This was my thing behind the thing. And these fears were feelings tied to early experiences. This is why I always felt the need to protect myself and act before being acted upon.
This is why I always went overboard to be accepted. This is why I always paid the higher consequences and why I always went too far with what I did —because maybe, just maybe; maybe if I were accepted (or believed I was acceptable) I could rest easy and feel more comfortable in my own skin.
But this was not the case.
I tried too hard for too long. I imploded and folded inward into myself —and sinking deeper, the fears took hold and became painful; therefore, I acted and responded out of pain. And while in pain, it was impossible to feel comfortable. Therefore, I responded
I acted as if. I acted as if I didn’t care and as if you or anyone else in the room or the world was indifferent to me. I wanted to be heartless, but I couldn’t be. I wanted to be absent of feeling, to be free, to be fearless.
I wanted to forget things. I wanted to forget the ridicule I felt in school when I was a small boy. I wanted to forget an unwanted touch that my memory blurred. I wanted to forget that I never felt like I fit, that I never belonged anywhere, that I always felt misshapen, or unfit, or unlike anyone else; therefore, I got high.
I drank. I screamed without words by acting as wildly and loudly as possible. I felt most alive while closest to death.
And at the end my drug use, I found myself cloaked in the warm cocoon of heroin. I was in the nod and distant from you or anything else. The thought machine stopped. The things that bothered me weren’t as bad anymore. I was gently suspended and removed elsewhere with my eyes half-closed. My mouth hung open as if my jaw muscles lacked the strength to close it and the previous mindset was drifted elsewhere. I felt most alive here, which was somewhere near the edge of life and afterlife. There was no pain here. There was no fear anymore —at least not the same fears anyway
Fear: [feer] noun —a distressing emotion brought on by danger or pain. A reason for deep concern, anxiety, apprehension; something that causes feelings of dread or apprehension of something a person is afraid of.
Verb —to regard with fear, to be afraid of; to consider the unpleasant, the painful, the worrisome, and to consider the details of an outcome or the propensity of loss: to have fear to be afraid of life, dying, living, or the discomforts of people, places, and things (like phobias) such as a fear of heights.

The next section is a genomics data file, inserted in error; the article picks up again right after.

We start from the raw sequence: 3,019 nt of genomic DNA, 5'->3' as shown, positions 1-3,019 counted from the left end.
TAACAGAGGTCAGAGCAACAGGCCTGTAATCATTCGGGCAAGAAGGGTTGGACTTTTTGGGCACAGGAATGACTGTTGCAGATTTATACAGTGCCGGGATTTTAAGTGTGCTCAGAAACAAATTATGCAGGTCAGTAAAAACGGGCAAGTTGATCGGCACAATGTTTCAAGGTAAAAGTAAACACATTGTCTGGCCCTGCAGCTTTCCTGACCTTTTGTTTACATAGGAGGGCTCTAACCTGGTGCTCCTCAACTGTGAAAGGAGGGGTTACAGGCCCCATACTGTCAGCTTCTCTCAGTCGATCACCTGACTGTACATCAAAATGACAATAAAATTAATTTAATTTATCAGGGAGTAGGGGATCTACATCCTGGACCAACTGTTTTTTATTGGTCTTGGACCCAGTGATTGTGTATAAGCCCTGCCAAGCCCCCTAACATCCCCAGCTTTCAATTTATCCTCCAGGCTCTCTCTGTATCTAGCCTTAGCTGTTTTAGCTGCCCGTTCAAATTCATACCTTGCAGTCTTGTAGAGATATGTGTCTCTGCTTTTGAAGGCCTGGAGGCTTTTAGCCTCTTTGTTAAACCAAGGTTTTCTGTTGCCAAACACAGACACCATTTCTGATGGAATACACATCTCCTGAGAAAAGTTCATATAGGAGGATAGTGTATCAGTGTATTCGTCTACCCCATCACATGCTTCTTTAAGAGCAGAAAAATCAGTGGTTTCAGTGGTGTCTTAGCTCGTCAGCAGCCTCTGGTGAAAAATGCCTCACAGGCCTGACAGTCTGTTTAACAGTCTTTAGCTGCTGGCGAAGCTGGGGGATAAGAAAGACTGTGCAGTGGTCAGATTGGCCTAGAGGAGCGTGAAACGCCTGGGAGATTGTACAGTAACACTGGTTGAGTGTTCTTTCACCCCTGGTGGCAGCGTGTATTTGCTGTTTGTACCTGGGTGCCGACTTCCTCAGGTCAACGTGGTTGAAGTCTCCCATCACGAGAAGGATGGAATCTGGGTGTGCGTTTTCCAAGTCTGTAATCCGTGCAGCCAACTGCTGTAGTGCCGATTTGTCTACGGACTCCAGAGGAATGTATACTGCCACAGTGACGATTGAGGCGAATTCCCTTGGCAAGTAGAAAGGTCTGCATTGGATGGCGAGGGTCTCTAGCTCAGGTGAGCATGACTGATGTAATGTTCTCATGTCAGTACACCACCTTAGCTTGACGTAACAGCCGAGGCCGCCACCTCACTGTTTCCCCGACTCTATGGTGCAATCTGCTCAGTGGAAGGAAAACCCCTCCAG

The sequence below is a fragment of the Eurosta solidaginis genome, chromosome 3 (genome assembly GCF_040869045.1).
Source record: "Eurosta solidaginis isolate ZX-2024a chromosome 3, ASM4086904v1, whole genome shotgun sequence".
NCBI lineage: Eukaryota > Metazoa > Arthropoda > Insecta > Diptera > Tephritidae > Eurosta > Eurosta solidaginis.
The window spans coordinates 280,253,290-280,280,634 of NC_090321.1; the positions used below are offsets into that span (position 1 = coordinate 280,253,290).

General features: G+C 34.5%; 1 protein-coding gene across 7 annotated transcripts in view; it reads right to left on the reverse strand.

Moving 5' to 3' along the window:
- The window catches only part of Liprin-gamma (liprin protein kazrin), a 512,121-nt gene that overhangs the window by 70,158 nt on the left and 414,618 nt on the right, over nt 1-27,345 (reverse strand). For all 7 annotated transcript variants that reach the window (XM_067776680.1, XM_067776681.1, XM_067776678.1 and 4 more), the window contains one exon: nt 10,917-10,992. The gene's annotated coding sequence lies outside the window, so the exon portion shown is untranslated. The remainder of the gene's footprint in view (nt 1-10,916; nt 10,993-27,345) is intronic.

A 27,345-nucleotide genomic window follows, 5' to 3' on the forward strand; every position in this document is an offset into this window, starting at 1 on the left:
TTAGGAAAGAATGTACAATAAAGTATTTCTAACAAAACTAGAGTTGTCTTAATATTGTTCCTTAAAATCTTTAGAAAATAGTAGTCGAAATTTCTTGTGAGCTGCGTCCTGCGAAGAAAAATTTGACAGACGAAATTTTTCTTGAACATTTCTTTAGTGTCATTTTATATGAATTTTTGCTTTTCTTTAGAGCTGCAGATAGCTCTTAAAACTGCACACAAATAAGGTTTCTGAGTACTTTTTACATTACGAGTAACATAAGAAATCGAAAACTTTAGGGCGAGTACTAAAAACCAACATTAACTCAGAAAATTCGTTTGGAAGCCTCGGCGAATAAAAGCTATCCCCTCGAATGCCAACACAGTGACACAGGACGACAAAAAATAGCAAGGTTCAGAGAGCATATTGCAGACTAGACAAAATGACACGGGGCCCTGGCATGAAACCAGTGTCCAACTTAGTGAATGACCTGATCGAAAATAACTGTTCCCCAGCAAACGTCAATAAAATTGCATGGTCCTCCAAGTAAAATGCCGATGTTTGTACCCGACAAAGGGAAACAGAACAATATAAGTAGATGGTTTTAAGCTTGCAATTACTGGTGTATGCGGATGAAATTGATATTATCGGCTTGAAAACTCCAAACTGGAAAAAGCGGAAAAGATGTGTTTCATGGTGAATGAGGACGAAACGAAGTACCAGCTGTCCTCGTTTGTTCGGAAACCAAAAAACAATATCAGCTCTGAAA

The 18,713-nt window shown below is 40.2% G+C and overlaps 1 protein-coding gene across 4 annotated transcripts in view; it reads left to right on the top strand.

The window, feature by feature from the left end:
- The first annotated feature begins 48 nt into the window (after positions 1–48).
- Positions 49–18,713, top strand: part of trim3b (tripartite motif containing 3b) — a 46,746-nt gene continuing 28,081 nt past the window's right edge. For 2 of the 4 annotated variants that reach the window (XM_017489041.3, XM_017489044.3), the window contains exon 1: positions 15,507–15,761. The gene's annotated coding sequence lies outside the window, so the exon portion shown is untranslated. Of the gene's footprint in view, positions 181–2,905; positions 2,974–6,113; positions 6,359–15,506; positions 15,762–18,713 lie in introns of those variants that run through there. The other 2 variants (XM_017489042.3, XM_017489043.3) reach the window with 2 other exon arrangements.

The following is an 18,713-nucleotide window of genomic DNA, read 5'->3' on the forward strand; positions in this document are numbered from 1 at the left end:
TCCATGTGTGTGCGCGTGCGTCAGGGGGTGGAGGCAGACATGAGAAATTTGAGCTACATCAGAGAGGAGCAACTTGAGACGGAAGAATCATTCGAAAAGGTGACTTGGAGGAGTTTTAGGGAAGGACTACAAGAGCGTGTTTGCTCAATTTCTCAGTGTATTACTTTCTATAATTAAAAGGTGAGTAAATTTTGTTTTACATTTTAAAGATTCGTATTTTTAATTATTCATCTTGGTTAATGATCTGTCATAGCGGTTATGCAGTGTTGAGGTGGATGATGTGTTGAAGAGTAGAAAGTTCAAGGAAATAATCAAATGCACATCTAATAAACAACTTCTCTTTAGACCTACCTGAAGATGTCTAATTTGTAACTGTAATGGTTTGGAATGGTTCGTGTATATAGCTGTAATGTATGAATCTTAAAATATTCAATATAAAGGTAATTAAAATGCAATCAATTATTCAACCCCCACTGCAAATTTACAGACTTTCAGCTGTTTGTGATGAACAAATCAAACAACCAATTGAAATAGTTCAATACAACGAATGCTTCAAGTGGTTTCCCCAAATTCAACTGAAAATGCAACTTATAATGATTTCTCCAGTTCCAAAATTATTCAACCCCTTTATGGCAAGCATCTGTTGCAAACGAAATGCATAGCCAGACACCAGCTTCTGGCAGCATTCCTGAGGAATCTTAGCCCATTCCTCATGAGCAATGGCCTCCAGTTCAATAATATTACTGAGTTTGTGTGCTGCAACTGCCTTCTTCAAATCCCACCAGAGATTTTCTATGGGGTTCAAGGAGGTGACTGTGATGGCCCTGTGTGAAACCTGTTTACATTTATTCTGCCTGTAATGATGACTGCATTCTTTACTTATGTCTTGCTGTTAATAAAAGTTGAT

Fear is an excellent motivator. (So is pain, by the way)
Fear and pain, and shame, and guilt, and frustration, social discomfort, anxiety, apprehension; these are the things that motivated me to run. The only problem was that I ran in the wrong direction. I had no idea the direction I chose only made the matters worse. I thought at least at minimum; I could put myself in the nod and yes, while in the nod, I felt absolutely none of those things. The only problem is the nod was only temporary. When it ended, the problems were still at hand; only, worse now because the problems were still there and now I needed more.
I don’t spend as much time thinking about behavior as much as I do with dealing with the reasoning behind it.
Throughout my last few presentations and classes, I refer to addiction and alcoholism as a self-destructive response disorder. In my best efforts to feel better, in turn, I felt worse. All I wanted to do was settle the long list of fears, which I had kept buried inside, and this is what nearly killed me.
All I ever wanted to do was run away because I never thought I was brave enough or able enough to be better. Then again, same as I never knew what the true definition of fear is; I never knew the real definition of bravery either.
And sometimes . . . Sometimes the bravest thing a person can do is simply make an appearance and show up. I took time, but I learned how to do this on a daily basis
By the way, that friend of mine that was beaten cross-eyed —one day, his father came up to the facility for a visit. The old man, as vicious as he was, didn’t get passed the double doors in the vestibule. At last, my friend understood the ability of his size and strength. My friend decided that he wasn’t afraid anymore. I have never cheered for a beating so loudly in my entire life.
As I recall, the counselors ran to break it up; and they probably would have broken this up sooner if they didn’t have to hold the rest of us patients back.
God, I loved that kid.
I always think of him and the way we talked about being afraid. I remember the night before his father came up. I remember the look on his face when he told me, “Benny man, I just don’t want to be afraid anymore.”
In closing, whenever I find myself stuck in fear and feelings of depression, I try to look back and see where these fears began. I think of the feelings I had and the experiences I tied them to. It’s simple enough to say “Let it go,” but it’s another thing to do it.
See, I never knew it was okay to give myself permission to not be afraid anymore
And trust me, that helps . . .